3. To engage underserved youth and keep them off the streets. “If Keep it REEL and Light House were not involved at Westhaven, the children would not have a creative way of getting ideas out. The opportunity that Light House gives the kids gives them a constructive way to be productive and keeps them out of trouble." –Harold, Light House parent
4. To teach technical skills which translate into useful job skills.
|Examples of Program Success:||100% of KIR students say that they would take another KIR workshop and that they would recommend the class to other students. KIR student films have won multiple national awards including Best Documentary at the Virginia Student Film Festival, Honorable Mention at the Reel Change Film Festival, and Finalist at Truth Through the Lens Festival and Scribe Video Center.|
|Title:||Local Nonprofit Collaborations|
|Description:||Experienced Light House teen filmmakers create short films or public service announcements for deserving area nonprofit organizations. Students are involved with selecting the nonprofit that they would like to support, and during the process learn about branding/marketing and commercial film production. Students create a storyboard, film, and edit the final short film, which is then shown at screenings after each workshop, online, and even on local television. Recent partner nonprofits include the SPCA, Camp Holiday Trails, the Bridge Progressive Arts Initiative, Emily Couric Leadership Award, Shenandoah National Park Trust, Rivanna River Conservation, and PB &J, among others.|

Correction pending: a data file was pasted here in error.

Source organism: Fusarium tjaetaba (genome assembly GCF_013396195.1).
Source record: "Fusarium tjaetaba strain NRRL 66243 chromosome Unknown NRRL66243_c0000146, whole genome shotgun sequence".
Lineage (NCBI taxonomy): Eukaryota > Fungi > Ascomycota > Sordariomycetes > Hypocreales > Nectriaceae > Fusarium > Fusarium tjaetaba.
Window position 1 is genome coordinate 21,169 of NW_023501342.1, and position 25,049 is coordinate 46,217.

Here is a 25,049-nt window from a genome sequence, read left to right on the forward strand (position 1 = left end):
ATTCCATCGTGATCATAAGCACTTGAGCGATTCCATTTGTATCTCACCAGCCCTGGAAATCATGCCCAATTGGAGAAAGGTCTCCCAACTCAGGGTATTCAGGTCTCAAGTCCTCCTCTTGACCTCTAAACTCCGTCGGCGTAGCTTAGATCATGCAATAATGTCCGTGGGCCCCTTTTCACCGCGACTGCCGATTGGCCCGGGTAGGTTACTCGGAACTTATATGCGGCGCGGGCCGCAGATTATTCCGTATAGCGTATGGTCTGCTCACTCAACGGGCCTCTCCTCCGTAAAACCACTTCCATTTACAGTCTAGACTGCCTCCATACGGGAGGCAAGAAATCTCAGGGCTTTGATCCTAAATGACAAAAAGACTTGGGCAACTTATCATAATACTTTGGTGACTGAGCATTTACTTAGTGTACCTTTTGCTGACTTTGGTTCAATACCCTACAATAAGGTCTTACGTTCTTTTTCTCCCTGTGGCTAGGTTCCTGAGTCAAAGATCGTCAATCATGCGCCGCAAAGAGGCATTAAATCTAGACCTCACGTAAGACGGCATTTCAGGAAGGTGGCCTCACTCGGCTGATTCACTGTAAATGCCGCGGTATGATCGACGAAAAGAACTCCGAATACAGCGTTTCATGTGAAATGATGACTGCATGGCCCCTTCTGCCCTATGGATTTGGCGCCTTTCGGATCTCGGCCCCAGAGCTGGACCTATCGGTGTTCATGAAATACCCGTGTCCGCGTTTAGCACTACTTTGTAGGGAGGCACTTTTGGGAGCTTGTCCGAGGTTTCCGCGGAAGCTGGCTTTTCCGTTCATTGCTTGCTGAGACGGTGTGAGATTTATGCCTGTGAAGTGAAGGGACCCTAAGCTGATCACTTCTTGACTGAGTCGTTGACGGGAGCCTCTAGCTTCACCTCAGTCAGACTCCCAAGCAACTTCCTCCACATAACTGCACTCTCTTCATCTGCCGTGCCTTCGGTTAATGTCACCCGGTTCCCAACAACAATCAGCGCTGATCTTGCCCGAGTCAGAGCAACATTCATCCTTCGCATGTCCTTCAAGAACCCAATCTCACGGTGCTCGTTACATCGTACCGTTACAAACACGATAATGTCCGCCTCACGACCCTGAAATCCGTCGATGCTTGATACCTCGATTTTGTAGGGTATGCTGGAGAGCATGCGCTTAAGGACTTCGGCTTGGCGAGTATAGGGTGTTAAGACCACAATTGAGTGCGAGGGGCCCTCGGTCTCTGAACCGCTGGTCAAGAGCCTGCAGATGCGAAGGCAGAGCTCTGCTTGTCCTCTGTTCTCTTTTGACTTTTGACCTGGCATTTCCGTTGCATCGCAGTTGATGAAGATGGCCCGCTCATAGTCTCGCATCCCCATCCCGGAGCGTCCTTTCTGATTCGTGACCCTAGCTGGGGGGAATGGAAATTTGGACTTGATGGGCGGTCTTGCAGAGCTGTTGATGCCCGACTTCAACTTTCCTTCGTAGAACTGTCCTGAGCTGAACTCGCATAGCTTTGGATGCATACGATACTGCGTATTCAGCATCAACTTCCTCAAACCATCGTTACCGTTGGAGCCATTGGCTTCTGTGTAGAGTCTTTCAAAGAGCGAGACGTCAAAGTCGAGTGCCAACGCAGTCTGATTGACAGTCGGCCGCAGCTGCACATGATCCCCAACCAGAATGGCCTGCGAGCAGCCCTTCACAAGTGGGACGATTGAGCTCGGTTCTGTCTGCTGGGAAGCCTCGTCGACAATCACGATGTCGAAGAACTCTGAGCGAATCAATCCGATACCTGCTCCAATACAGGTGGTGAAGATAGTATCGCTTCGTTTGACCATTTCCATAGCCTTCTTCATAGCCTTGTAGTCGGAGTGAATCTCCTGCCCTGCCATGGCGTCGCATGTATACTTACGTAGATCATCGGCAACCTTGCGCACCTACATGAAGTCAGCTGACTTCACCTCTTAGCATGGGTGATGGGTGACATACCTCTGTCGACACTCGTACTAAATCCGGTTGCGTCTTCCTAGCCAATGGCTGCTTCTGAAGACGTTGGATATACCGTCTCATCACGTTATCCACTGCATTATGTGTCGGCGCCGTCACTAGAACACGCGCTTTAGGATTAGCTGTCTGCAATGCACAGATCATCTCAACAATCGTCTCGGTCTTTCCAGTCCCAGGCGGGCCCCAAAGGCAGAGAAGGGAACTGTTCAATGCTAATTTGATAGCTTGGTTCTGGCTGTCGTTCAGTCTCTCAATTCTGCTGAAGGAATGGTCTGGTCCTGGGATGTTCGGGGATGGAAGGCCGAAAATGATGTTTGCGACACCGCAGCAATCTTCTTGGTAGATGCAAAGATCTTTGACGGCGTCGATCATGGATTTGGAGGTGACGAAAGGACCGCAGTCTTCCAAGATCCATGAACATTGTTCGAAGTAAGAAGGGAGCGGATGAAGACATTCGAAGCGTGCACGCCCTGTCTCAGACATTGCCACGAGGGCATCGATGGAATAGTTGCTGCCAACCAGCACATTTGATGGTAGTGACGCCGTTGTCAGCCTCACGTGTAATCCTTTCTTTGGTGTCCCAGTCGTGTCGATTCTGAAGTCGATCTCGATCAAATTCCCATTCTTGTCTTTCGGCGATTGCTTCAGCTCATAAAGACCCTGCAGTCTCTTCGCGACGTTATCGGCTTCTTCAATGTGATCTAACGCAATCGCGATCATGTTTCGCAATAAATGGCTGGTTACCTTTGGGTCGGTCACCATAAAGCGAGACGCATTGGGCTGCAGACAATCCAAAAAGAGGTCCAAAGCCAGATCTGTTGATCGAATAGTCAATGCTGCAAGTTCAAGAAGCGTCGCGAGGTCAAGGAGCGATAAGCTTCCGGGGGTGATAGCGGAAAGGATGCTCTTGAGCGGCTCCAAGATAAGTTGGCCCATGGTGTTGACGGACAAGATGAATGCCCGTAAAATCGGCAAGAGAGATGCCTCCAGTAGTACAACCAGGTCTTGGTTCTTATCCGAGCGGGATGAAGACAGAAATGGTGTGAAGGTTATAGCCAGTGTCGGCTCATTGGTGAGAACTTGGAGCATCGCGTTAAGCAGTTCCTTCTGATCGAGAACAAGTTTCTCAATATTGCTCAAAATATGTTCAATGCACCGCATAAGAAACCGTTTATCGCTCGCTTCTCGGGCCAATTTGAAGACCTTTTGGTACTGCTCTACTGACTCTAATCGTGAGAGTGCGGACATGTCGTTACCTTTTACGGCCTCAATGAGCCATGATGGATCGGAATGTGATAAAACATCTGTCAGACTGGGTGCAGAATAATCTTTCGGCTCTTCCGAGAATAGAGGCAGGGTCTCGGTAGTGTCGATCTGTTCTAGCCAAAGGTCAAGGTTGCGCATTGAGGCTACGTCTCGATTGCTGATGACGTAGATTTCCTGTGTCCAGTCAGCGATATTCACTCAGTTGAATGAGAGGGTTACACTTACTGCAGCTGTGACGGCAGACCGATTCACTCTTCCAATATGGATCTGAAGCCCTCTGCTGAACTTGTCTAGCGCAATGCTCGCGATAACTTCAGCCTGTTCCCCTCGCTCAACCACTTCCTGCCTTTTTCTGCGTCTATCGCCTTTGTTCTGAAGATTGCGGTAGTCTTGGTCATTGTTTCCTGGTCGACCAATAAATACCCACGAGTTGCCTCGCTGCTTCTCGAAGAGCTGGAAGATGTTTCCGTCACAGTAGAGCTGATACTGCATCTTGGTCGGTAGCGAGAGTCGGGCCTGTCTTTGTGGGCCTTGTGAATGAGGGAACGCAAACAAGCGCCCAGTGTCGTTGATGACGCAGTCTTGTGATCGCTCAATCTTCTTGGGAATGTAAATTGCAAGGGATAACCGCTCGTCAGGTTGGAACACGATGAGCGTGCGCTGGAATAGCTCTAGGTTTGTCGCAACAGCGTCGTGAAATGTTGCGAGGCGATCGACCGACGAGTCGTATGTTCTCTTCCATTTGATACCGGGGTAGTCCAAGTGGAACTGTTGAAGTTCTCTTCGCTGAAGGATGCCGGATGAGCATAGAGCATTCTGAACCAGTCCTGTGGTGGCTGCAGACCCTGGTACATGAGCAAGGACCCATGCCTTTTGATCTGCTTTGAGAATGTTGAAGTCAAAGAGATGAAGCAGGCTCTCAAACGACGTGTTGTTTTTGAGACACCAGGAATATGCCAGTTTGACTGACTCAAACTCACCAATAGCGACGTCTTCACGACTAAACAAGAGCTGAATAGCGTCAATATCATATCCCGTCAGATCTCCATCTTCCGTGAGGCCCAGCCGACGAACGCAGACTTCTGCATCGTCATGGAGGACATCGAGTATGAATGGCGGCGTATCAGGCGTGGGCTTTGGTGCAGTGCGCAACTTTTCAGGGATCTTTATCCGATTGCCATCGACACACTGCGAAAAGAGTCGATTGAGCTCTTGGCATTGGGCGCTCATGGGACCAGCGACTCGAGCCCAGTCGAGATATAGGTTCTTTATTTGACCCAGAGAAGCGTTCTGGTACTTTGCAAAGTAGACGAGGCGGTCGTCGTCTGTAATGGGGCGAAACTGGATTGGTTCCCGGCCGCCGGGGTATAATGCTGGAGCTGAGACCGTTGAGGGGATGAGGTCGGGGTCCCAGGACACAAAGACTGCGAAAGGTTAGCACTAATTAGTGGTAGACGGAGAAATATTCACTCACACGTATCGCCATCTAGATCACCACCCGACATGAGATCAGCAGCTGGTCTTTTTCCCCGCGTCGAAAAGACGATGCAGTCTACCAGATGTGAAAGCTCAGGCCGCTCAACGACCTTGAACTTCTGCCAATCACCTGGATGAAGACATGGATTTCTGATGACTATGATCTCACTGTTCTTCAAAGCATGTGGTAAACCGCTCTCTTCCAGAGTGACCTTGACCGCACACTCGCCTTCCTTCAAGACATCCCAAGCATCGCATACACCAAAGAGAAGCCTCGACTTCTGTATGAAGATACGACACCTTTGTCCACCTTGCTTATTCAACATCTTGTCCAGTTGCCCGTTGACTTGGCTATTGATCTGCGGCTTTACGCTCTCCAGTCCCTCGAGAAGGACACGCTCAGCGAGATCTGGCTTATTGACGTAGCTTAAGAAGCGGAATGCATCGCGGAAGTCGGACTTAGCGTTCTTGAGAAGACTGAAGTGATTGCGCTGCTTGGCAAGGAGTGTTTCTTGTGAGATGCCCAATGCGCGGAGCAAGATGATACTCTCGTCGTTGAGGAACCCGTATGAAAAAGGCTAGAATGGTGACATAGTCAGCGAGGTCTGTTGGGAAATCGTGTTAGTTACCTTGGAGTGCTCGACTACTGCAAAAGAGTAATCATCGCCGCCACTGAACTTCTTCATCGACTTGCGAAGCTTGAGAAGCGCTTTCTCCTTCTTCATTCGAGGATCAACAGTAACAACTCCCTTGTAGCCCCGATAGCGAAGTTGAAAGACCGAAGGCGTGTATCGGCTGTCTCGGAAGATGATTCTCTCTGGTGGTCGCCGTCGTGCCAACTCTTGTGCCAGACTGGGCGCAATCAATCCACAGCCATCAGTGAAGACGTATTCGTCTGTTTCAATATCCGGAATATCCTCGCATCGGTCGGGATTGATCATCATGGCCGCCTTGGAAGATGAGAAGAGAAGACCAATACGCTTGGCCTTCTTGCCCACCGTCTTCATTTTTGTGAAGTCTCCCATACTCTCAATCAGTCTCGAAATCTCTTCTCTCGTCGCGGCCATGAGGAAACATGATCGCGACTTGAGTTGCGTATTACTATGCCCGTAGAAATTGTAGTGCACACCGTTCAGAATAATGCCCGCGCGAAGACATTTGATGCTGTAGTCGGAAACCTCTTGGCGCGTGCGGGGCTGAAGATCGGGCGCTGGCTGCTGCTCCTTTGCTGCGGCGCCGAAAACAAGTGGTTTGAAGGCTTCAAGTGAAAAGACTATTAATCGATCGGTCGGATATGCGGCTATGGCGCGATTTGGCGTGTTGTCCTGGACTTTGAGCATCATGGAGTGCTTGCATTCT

|Examples of Program Success:||Past PSAs include films for UNICEF's Tap Project (3 years), the SPCA, and Wintergreen Adaptive Sports. In addition to airing on television, films have received awards including an acceptance to the Chicago CineYouth Film Festival.|
|Title:||In-School Film Education|
|Description:||In addition to our on-site, after-school workshops, Light House mentors go into area schools to teach students technical skills like cinematography, screenwriting, editing, and sound in addition to life skills like planning and organization, collaboration, self-expression, and problem solving. LH partners with many local schools and nonprofits to bring arts education into schools. A sample of our school partners include Mountaintop Montessori, Walker Upper Elementary School, Renaissance School, Albemarle High School ESOL, Ivy Creek School, Elk Hill, and more. Local and national nonprofits supporting our in-school film education include the National Endowment for the Humanities, the Virginia Film Festival, and The Prana Fund at CACF, among others.|